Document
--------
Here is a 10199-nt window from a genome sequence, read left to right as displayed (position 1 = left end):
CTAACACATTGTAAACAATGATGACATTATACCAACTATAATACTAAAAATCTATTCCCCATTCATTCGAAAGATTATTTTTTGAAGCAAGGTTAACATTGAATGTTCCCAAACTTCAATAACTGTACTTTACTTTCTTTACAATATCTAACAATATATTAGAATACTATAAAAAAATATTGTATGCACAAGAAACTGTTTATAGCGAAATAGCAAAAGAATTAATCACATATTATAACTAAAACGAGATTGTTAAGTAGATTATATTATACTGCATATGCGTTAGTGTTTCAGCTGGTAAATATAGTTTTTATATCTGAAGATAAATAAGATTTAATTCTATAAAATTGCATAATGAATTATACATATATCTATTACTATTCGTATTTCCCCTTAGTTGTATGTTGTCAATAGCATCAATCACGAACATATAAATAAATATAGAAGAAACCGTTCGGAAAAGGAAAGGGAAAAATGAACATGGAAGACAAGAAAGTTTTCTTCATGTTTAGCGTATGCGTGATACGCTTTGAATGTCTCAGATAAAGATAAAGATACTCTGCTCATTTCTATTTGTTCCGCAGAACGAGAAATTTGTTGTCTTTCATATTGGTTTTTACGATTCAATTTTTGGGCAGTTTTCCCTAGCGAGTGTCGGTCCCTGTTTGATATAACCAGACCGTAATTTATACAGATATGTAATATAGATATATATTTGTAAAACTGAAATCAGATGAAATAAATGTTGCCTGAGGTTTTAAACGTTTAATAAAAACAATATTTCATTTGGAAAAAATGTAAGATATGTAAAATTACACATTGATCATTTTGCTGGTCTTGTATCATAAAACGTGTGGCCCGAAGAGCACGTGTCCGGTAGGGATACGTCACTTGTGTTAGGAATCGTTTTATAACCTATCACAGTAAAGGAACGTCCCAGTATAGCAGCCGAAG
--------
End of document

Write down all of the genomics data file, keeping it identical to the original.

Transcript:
Here is a 10199-nt window from a genome sequence, read left to right as displayed (position 1 = left end):
CTAACACATTGTAAACAATGATGACATTATACCAACTATAATACTAAAAATCTATTCCCCATTCATTCGAAAGATTATTTTTTGAAGCAAGGTTAACATTGAATGTTCCCAAACTTCAATAACTGTACTTTACTTTCTTTACAATATCTAACAATATATTAGAATACTATAAAAAAATATTGTATGCACAAGAAACTGTTTATAGCGAAATAGCAAAAGAATTAATCACATATTATAACTAAAACGAGATTGTTAAGTAGATTATATTATACTGCATATGCGTTAGTGTTTCAGCTGGTAAATATAGTTTTTATATCTGAAGATAAATAAGATTTAATTCTATAAAATTGCATAATGAATTATACATATATCTATTACTATTCGTATTTCCCCTTAGTTGTATGTTGTCAATAGCATCAATCACGAACATATAAATAAATATAGAAGAAACCGTTCGGAAAAGGAAAGGGAAAAATGAACATGGAAGACAAGAAAGTTTTCTTCATGTTTAGCGTATGCGTGATACGCTTTGAATGTCTCAGATAAAGATAAAGATACTCTGCTCATTTCTATTTGTTCCGCAGAACGAGAAATTTGTTGTCTTTCATATTGGTTTTTACGATTCAATTTTTGGGCAGTTTTCCCTAGCGAGTGTCGGTCCCTGTTTGATATAACCAGACCGTAATTTATACAGATATGTAATATAGATATATATTTGTAAAACTGAAATCAGATGAAATAAATGTTGCCTGAGGTTTTAAACGTTTAATAAAAACAATATTTCATTTGGAAAAAATGTAAGATATGTAAAATTACACATTGATCATTTTGCTGGTCTTGTATCATAAAACGTGTGGCCCGAAGAGCACGTGTCCGGTAGGGATACGTCACTTGTGTTAGGAATCGTTTTATAACCTATCACAGTAAAGGAACGTCCCAGTATAGCAGCCGAAG